The second man just bought ten oxen. Farmers did not have tractors back in those days. It was no easy thing to acquire a yoke of oxen, and one’s entire livelihood depended on it. Neither could they be left alone for a day or two. They require feed, water, and all manner of care. In practical terms, it would be absurd to leave them behind.

The third man had just been married. This is by far the most reasonable excuse. The pious Jews took marriage seriously. Listen to this law: “When a man hath taken a new wife, he shall not go out to war, neither shall he be charged with any business: but he shall be free at home one year, and shall cheer up his wife which he hath taken” (Deut. 24:5). It sounds wonderful! Who could even question this man’s excuse?

And yet, it was not good enough.

“Let us not be like others, who are asleep, but let us be awake and sober…He died for us so that, whether we are awake or asleep, we may live together with him…Rejoice always, pray continually…May God himself, the God of peace, sanctify you through and through. May your whole spirit, soul and body be kept blameless at the coming of our Lord Jesus Christ” (1 Thess. 5: 6, 10, 16, 17).

How can we know how much to sacrifice for God? When are our excuses valid? There is no easy answer, but there are principles given us. We are not all called to be monks. But we are all called to sacrifice as much, to be no less dedicated in our faith, as the monks. God’s expectations for us are radical.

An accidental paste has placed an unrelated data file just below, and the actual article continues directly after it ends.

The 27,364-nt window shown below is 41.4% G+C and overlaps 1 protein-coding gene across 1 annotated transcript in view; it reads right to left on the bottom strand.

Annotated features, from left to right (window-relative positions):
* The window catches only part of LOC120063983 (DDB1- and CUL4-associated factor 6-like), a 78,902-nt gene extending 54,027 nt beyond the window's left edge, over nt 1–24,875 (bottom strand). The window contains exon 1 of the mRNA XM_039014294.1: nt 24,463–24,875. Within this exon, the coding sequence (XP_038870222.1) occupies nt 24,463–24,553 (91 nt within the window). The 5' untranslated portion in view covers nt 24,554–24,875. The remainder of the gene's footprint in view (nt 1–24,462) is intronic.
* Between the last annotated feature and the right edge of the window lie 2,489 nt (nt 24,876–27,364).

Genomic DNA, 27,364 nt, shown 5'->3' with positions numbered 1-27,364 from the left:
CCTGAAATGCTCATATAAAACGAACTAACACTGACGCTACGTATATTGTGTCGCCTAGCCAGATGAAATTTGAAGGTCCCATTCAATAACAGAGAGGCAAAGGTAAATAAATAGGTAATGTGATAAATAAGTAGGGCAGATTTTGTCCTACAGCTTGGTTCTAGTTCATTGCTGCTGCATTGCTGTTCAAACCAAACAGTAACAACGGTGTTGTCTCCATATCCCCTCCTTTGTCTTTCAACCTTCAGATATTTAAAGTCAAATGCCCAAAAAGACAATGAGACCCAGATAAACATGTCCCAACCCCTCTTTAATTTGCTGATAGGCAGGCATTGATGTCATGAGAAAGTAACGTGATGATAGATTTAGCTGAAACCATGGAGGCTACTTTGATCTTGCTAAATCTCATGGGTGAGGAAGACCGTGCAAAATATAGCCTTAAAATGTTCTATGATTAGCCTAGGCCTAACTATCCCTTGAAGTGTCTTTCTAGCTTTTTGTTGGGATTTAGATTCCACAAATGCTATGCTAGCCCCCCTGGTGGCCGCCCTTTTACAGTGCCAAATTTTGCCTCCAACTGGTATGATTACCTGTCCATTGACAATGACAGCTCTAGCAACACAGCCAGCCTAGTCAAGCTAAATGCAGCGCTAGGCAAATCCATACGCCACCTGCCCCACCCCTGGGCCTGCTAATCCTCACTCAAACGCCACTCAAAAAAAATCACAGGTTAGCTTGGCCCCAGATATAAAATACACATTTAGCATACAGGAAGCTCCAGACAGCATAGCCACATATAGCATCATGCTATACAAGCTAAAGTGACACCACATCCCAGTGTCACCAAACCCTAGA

How much should I pray? How much should I study the bible? How much should I tithe? Without any question, we must always sacrifice more than is comfortable.

In the very least, we can submit to the Church. When does the Church tell us to pray? How often does the Church ask us to confess? Are we arranging our lives first and then squeezing in religion, or do we cut and mold our lives first around the life of the Church? Our Gospel today calls us to examine our priorities.

God’s expectations are especially challenging in modern American life. We are inundated with mediocre Christianity. We have been so comfortable for so long, that any genuine sacrifice sounds absurd, even embarrassing. Heaven knows, we do not want to look differently than other people. We do not want anyone to call us prude, or narrow-minded, or extremists.

The Orthodox Church has a lot of expectations for us. It is a communal life built around the altar, the sacred calendar, frequent confession, and sacrifice. One would think, our Church actually asks us to live differently than the people around us.

“So the servant returned and reported this to his master. Then the owner of the house became angry and said to his servant, ‘Go out at once into the streets and lanes of the town and bring in the poor, the crippled, the blind, and the maim…so that my house my be filled” (Luke 14:21-24).

It is the broken and impoverished who find a seat at the heavenly banquet. Why? They had nothing to distract them from God.

It may be that the best thing that could happen in America is for Christianity to be illegal. Perhaps, our only hope is to spend time suffering in prison the way Elder Arsenie Papacioc suffered. Meanwhile, we cannot put off our salvation for tomorrow. We have to took at our lives just as they are now. What are our priorities?

I want to end with a few words from Elder Arsenie. He lived a long life and died in 2011. Shortly before passing, the elder left these words to his people:

“There is nothing more precious for us, my dear, than time. God created us just for him. If he gives us some time and extends our lifetime this is for us to be together…There is nothing without sacrifice…Do not waist your time.”